Something you see a lot of in the city are parts of a bicycle, shackled forever to handrails and signposts. (Broken Bike Blog is dedicated to photos of this phenomenon in NYC alone.) After thieves have taken what they can, the dispirited original owners often abandon what's left. Still, companies continue to make conventional bike locks, even though they are clearly no solution to bicycle part theft.
So we like that Glaswegian designer Grant Howarth is thinking about the whole problem with his bicycle security system, designed for entry in the RSA Design Directions competition.
Bike security that protects all quick release components. Modularity was the cornerstone of this project. Once the arms lock into place the bike cannot be moved in any direction protecting the seat, wheels and other quick release components as well as protecting the entire bike from theft.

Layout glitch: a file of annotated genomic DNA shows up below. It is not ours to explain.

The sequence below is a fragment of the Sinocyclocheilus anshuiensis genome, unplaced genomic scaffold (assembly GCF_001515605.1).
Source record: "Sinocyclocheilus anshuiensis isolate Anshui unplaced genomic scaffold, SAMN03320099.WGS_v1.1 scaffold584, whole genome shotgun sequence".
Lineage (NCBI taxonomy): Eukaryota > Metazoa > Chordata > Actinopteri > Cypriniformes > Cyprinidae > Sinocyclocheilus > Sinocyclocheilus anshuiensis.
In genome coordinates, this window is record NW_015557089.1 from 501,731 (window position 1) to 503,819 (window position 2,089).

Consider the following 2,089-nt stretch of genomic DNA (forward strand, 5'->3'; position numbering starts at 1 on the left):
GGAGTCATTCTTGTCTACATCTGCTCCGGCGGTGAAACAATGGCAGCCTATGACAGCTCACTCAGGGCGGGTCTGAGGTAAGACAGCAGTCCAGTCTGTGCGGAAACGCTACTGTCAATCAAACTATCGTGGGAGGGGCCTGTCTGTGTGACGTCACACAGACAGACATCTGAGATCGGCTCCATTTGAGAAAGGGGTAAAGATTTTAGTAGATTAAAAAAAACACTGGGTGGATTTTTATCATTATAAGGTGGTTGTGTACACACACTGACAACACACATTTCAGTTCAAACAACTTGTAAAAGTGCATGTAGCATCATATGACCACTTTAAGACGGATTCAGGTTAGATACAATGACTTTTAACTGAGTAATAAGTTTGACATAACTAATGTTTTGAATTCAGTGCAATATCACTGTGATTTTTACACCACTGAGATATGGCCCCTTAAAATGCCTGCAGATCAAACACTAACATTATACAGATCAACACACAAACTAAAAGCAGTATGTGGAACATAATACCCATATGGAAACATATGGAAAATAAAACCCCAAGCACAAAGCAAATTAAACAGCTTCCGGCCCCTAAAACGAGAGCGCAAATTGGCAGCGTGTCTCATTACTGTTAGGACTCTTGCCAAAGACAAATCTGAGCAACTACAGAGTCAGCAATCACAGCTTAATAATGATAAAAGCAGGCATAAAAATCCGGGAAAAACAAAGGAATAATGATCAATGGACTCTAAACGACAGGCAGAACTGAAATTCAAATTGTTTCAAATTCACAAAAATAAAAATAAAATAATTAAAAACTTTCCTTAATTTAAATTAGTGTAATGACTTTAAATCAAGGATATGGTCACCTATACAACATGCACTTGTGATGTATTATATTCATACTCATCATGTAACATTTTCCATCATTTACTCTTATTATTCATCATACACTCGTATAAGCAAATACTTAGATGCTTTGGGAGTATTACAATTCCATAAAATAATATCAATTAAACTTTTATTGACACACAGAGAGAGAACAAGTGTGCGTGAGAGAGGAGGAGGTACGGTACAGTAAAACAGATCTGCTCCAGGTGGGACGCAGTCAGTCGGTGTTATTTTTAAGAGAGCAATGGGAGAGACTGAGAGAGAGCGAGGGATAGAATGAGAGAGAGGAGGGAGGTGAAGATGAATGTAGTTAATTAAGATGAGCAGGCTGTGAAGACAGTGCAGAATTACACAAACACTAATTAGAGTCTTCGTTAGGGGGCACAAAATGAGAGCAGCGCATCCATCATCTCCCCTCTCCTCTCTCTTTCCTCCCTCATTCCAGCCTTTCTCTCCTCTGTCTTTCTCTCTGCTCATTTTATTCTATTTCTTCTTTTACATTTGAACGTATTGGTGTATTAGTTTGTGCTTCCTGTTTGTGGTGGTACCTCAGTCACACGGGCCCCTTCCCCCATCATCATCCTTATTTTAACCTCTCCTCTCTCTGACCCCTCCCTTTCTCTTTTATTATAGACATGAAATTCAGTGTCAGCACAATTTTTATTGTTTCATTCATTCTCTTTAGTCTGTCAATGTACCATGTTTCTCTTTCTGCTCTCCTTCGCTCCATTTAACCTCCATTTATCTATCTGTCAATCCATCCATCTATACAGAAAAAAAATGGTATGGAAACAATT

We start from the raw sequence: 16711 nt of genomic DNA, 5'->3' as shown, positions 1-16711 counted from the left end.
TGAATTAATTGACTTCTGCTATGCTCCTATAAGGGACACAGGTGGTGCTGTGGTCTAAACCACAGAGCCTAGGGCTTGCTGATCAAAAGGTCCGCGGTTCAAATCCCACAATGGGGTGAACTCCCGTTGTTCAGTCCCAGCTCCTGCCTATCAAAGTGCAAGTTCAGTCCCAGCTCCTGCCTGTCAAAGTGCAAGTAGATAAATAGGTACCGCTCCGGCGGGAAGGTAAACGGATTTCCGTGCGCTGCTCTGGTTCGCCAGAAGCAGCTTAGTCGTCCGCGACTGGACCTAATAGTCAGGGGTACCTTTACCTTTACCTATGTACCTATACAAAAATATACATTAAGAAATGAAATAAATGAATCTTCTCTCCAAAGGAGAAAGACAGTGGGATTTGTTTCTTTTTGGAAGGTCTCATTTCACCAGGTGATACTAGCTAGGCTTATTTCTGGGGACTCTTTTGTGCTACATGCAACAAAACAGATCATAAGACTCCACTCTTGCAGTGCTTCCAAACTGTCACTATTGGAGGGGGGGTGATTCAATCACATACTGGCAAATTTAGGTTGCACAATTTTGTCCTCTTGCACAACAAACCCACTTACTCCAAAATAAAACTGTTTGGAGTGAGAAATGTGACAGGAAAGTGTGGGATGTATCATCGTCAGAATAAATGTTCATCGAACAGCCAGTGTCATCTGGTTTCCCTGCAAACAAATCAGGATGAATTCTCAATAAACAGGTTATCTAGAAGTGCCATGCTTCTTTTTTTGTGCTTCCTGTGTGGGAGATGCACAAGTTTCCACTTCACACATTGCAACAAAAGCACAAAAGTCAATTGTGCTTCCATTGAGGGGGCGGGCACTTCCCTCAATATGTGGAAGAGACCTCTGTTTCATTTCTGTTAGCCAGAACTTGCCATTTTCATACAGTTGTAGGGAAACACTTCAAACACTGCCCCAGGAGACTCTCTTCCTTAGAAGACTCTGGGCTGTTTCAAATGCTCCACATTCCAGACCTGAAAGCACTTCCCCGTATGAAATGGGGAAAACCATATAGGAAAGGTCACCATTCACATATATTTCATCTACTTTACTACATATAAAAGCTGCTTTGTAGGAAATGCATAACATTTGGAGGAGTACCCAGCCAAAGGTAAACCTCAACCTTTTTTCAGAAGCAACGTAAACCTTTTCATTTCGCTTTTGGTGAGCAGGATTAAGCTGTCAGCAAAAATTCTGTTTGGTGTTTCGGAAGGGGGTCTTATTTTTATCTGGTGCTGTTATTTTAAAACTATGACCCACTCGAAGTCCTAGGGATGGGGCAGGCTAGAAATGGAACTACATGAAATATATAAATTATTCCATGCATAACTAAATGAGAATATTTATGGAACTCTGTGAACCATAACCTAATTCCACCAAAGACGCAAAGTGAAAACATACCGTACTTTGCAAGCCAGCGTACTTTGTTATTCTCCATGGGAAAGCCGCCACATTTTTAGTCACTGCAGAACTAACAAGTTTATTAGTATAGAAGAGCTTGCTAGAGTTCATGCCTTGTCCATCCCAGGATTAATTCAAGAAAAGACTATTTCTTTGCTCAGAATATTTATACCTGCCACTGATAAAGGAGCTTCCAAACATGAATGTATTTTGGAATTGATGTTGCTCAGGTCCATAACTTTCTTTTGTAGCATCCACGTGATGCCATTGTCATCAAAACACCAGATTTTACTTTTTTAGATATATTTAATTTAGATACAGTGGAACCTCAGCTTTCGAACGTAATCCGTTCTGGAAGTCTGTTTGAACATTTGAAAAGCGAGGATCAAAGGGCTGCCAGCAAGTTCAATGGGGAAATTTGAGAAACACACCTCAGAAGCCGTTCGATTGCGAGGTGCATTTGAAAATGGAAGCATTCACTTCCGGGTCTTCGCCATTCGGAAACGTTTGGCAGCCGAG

The bike is rolled up the curved surface untill its back wheel falls into a groove which prevents the bike rolling back. The "gutter", which serves to protect the wheels, also prevents the bike from moving in any direction. Once in place the arm can be moved downwards.
The whole locking process takes less than a minute. Furthermore the product promotes safety in numbers, as the more bikes stored the greater the protection of the "pack".
The product also [recoups] costs within 3 years through the ability to use it for advertising purposes (assuming advertising space costs in Glasgow, Scotland).
While the design seems a bit bulky to us--we can't see this being incorporated in space-tight Manhattan, for example--at least Howarth is trying to design something that will actually solve the problem, and hopefully his important first step will be followed by future versions or built upon by others.